Ignore VAR and its claimed unfairness, Mikel Arteta’s discomfort, arrogant remarks from clubs who should know better, Anthony Taylor, seemingly endless games, aggressive radio pundits, dubious offside calls, and the complexities of the handball regulation. The best team in the Premier League will win, while the poorest club will finish last. Don’t give credence to the notion that VAR jeopardizes the integrity of the game.
What actually affects the Premier League’s legitimacy are players seeking to deceive referees, managers tolerating such activities, and clubs such as Arsenal backing their manager’s self-righteous remarks.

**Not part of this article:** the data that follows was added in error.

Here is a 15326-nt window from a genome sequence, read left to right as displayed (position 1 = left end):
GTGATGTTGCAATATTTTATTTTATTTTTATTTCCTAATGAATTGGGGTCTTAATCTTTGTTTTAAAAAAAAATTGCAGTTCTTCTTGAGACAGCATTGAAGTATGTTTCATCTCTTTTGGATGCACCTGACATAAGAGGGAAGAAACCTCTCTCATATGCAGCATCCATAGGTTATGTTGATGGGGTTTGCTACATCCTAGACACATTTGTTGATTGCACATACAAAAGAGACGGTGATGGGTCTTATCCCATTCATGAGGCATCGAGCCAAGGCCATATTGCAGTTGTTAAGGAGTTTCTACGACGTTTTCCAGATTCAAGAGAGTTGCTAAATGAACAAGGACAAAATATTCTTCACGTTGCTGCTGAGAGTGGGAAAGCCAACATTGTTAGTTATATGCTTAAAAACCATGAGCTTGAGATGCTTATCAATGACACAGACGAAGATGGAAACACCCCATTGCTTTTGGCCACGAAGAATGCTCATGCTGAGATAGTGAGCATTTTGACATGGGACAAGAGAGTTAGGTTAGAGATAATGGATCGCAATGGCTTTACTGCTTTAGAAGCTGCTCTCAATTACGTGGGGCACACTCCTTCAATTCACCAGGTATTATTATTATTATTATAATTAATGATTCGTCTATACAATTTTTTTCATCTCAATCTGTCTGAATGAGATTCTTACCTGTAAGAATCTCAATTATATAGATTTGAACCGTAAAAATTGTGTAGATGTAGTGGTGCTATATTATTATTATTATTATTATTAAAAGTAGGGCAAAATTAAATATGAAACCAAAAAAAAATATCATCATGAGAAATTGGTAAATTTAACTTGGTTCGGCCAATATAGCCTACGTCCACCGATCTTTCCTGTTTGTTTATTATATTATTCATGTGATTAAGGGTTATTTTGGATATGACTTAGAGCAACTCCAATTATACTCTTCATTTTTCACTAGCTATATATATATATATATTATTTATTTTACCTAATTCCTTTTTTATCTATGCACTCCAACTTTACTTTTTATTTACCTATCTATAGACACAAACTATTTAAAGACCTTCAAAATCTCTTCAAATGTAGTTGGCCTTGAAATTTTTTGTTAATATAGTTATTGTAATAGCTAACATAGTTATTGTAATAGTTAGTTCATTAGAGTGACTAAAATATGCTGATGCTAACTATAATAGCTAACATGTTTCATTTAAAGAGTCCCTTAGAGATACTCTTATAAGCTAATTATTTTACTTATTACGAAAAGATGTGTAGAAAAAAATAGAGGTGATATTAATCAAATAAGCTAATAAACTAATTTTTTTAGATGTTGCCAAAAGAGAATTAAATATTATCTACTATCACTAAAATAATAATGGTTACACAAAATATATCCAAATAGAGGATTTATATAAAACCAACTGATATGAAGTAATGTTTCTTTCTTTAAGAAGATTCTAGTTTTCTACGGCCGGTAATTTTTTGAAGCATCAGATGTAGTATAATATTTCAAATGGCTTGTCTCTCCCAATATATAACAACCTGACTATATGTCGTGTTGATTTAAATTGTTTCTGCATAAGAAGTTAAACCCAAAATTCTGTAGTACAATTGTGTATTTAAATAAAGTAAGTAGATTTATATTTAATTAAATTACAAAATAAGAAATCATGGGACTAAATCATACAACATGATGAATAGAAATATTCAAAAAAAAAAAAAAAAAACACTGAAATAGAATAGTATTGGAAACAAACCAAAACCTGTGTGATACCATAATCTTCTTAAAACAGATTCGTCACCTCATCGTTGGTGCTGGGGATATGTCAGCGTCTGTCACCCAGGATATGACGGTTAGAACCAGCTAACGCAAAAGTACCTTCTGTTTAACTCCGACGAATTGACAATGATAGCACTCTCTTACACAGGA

The next time the 20 CEOs or owners gather in an elegant London hotel to negotiate their next multibillion-dollar TV agreement, they should consider their managers’ and players’ perspectives.
They should agree to urge these folks to meet the officials halfway and acknowledge that authorities seek to guarantee the fairness of the sport in their own unique way. The remarks of Ange Postecoglou are worth hearing. He admitted that during the last quarter-century, he has had rulings both in his favor and against him, proving that the age-old adage that these things balance themselves out is correct. Ange deserves credit for noticing this.
However, the chances of convincing players and fellow managers to accept the inevitability of refereeing judgments are likely to be modest. Postecoglou’s remark on the “constant erosion of the referee’s authority” was the most memorable part of his post-game news conference on Monday.